Podcasts, Video

Video: DeepFish Mobile Web Browser


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Here’s a 17 minute video I shot today showing off Deepfish, a new mobile web browser from Microsoft’s “Live Labs”. The video shows how Deepfish doesn’t try to squash normal-sized web pages onto your mobile device’s screen, but instead lets you scroll and pan smoothly, and zoom in to the parts of the page you want to read.

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I also compare Deepfish to the default Pocket IE browser that comes with all Windows Mobile devices, so you can see what really makes it different.

This is a beta/tech preview of Deepfish, so there are some rough edges, but it’s a very cool technology – similar to the mobile Safari browser that Steve Jobs showed off on the iPhone.

You can find out more about Deepfish, and sign up to be a tester at labs.live.com/Deepfish/. There’s also another video overview on Microsoft’s Channel 10.

This video was shot with my Canon XH A1 HDV camcorder at 1080i, then edited in Apple iMovie 6 HD and exported as a 320×240 Quicktime video file. It weighs in at 312 MB, and was cropped from 16:9 widescreen to standard 4:3 aspect ratio (and I chopped off the sides of some of the titles/credits in the process – oops!). Here’s a direct download link to the movie file.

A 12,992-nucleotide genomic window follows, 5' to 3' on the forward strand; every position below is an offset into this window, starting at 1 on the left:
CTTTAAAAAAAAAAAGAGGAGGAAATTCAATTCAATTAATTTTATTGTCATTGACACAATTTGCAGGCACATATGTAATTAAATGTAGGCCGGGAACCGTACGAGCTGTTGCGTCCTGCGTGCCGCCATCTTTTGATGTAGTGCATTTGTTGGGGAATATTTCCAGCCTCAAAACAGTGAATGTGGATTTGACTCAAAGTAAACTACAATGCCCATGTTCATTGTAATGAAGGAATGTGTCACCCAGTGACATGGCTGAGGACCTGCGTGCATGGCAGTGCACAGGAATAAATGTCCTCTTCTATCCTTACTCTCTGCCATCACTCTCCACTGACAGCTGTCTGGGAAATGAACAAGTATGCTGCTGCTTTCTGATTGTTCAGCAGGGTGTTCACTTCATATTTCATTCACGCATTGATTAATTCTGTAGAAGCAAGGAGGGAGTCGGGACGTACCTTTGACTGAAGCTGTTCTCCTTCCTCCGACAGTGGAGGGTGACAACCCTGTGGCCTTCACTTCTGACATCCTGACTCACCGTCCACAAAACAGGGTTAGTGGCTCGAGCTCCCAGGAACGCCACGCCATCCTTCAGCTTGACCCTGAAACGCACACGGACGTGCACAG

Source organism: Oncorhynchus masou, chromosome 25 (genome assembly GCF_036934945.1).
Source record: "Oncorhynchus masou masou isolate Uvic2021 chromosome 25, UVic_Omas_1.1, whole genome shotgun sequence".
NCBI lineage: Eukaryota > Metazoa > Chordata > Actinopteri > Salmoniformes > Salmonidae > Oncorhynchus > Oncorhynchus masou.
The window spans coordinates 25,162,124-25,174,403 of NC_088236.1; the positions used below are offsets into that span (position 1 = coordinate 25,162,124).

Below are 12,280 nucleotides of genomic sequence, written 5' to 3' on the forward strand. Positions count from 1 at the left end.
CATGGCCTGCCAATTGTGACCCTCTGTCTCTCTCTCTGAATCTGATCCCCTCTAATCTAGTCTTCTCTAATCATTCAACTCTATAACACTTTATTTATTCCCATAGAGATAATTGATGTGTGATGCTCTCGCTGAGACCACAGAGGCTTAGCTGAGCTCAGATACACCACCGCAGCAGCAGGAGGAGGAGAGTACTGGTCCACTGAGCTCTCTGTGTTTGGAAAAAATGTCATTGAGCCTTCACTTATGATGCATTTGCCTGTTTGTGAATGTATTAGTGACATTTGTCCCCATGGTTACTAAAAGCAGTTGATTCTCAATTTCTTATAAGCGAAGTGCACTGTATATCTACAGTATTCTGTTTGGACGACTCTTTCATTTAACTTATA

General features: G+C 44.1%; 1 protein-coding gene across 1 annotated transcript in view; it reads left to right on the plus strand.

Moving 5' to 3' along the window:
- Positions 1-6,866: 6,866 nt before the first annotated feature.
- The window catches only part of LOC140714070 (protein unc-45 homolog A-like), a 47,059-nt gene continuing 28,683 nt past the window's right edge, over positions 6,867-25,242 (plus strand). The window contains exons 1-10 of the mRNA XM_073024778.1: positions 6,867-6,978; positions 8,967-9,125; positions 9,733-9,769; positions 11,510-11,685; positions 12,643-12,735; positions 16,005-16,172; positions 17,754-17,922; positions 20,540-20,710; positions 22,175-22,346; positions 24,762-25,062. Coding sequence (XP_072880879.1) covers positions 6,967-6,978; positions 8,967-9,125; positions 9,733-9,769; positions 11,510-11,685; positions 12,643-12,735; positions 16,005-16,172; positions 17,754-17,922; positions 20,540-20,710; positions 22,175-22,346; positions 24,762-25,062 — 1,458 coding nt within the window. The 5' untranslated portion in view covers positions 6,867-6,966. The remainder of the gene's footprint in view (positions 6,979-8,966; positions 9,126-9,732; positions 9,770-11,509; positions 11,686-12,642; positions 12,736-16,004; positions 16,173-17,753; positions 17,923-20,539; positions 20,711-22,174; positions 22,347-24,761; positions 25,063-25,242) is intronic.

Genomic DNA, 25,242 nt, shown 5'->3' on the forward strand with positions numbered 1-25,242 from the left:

Let me know what you think, or if you have any questions! I don’t have any affiliation with Microsoft, but I’ll be happy to help if I can.

Crossposted on the Intel Software Network blog.

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13 thoughts on “Video: DeepFish Mobile Web Browser

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  7. JF says:

    So do you think this represents a significant leap forwards? You seemed to have to do an awful lot of clicking to get to anything readable there. After years of browsing the web on mobile devices, I can think of nothing more irritating. I’d much rather everything was reformatted into a single column with no horizontal scrolling for reading with a vertical scroll wheel!

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  9. 312MB?? For 17 Minutes? At 320×240?? You need to learn how to compress video. Apple final cut pro is only an editing tool, it’s not good at packaging video for distribution.

    Your main issue is using Quicktime as an output format. It should only be an intermediate format used to export the final movie from Final Cut.

    Try XVID (http://www.xvidmovies.com/mac/), it’s a free open source codec that will more than halve your file sizes while retaining the same quailty.

    Heck just upload the movie to YouTube, then I can watch the video right from your blog post and spare you the bandwidth.

    312MB for 17 minutes is just unacceptable.

  10. Joe Gershgorin says:

    Neat, but I think I like Picsel better. Picsel seems faster (you have to dig around for the Samsung Windows Mobile version that works on other Windows Mobile devices, since they don’t sell directly to consumers). Microsoft should seriously consider buying out Picsel.

    Here’s a video of it running on another platform:
    http://www.youtube.com/watch?v=v0PXEXGPnMg

    On Windows Mobile it’s much faster.

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  13. Leander says:

    Hi,
    I wanted to thank you for publishing this videoclip in which you tell us a bit more about Deepfish. Now I know how to handle this little software tool, it has given me a lot of browsing pleasure so far!
    This video definately has helped me!
    Thank you very much and keep up the good work!

    Kind Regards

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